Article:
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  • What are the advantages of the One Stretch over other methods or stretching devices?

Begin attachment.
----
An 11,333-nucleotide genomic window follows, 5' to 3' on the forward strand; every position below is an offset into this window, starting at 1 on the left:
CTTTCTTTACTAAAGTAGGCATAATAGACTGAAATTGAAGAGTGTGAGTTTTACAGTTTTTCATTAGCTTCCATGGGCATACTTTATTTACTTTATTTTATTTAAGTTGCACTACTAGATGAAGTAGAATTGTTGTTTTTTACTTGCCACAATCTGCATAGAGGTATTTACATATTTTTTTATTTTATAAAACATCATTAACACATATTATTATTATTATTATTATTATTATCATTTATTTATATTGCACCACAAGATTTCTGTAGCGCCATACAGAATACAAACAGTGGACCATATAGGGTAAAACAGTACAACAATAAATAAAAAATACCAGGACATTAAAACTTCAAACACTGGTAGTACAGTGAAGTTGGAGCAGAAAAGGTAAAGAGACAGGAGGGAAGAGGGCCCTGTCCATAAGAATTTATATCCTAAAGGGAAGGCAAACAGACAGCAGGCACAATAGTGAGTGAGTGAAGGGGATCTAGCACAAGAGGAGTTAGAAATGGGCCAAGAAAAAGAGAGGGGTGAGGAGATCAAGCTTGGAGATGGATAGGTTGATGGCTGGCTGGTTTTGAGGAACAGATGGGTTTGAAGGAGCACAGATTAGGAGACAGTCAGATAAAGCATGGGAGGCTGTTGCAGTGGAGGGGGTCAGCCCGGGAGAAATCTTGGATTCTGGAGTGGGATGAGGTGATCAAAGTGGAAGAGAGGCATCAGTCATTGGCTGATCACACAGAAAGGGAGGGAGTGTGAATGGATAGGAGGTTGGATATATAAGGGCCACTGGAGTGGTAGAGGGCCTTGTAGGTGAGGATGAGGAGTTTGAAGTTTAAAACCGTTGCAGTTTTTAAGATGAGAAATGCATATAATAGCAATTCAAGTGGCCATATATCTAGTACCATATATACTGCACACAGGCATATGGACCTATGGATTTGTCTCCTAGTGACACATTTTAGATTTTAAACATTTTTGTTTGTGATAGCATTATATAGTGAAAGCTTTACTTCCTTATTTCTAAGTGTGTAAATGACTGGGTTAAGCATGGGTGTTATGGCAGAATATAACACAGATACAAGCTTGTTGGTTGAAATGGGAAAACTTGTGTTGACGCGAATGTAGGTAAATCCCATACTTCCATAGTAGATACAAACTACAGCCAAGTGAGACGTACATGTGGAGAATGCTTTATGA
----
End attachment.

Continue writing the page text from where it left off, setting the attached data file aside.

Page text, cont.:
Simplicity: The One Stretch is a product born out of five years of development, and the value it offers is in the simplicity of the device. Because of the curved surface, you can carefully manage the intensity of your stretch, and it is easy to use for all ages, conditioning and levels of coordination. Variable intensity: Infinite stretching positions; patented radius stretching surface; you can dial in the intensity of your stretch to what you want. Arch Support– Supporting your arch while you stretch is essential. This support makes the One Stretch safer and your feet feel better. No other product or method provides support for your arches while you stretch your calves like the One Stretch. Isolates the stretch to get the best passive stretch right where you need it; the calf, and particularly the gastrocnemius or upper part of the calf. If you are going to spend the time stretching, you might as well do it the best way possible. Pure passive stretch: The more passive the stretch, the better. This means you are relaxed and the stretch is basically done without any effort on your part. Other devices require your efforts, mentally and physically, to maintain balance and to hold onto something to secure yourself, which reduces your ability to obtain a passive stretch. Back support: The One Stretch is designed so that your back, down to your buttocks, is supported against the wall while you stretch, which gives you the most relaxed passive stretch (see above). Other stretching methods and devices (such as a slant board or stairs) require you to balance your body with no back support. Having your back against the wall also reduces stress on your knees and your lower back. Lastly, it frees your hands so you can read the paper, watch TV, or drink your coffee while stretching. Creates Compliance because you are not looking at stairs or a wall, and it is so easy to use, you are much more likely to actually do the calf stretching you need to do. In addition there is the “see it, use it” effect, therefore you are very likely to do your calf stretches owning the One Stretch. Safety. You can precisely control the intensity of your calf stretch using the “dial-in intensity”. Also, the device itself is very safe in its stability and the method of use. It features non-slip rubber feet on the bottom. There is no need to balance on a rocker device, which can be unsafe, not to mention, unsettling. Designed by a foot & ankle orthopaedic surgeon who has been advocating and refining “definitive” calf stretching for 27 years for his own patients. Now he brings it to everyone. Stretch both calves at same time, or one at a time if you have a lot of time to spare, or the other limb is injured. Independent intensity: not every pair of calves is tight to the same degree, so you can stretch one more intensely than the other as needed, both at the same time.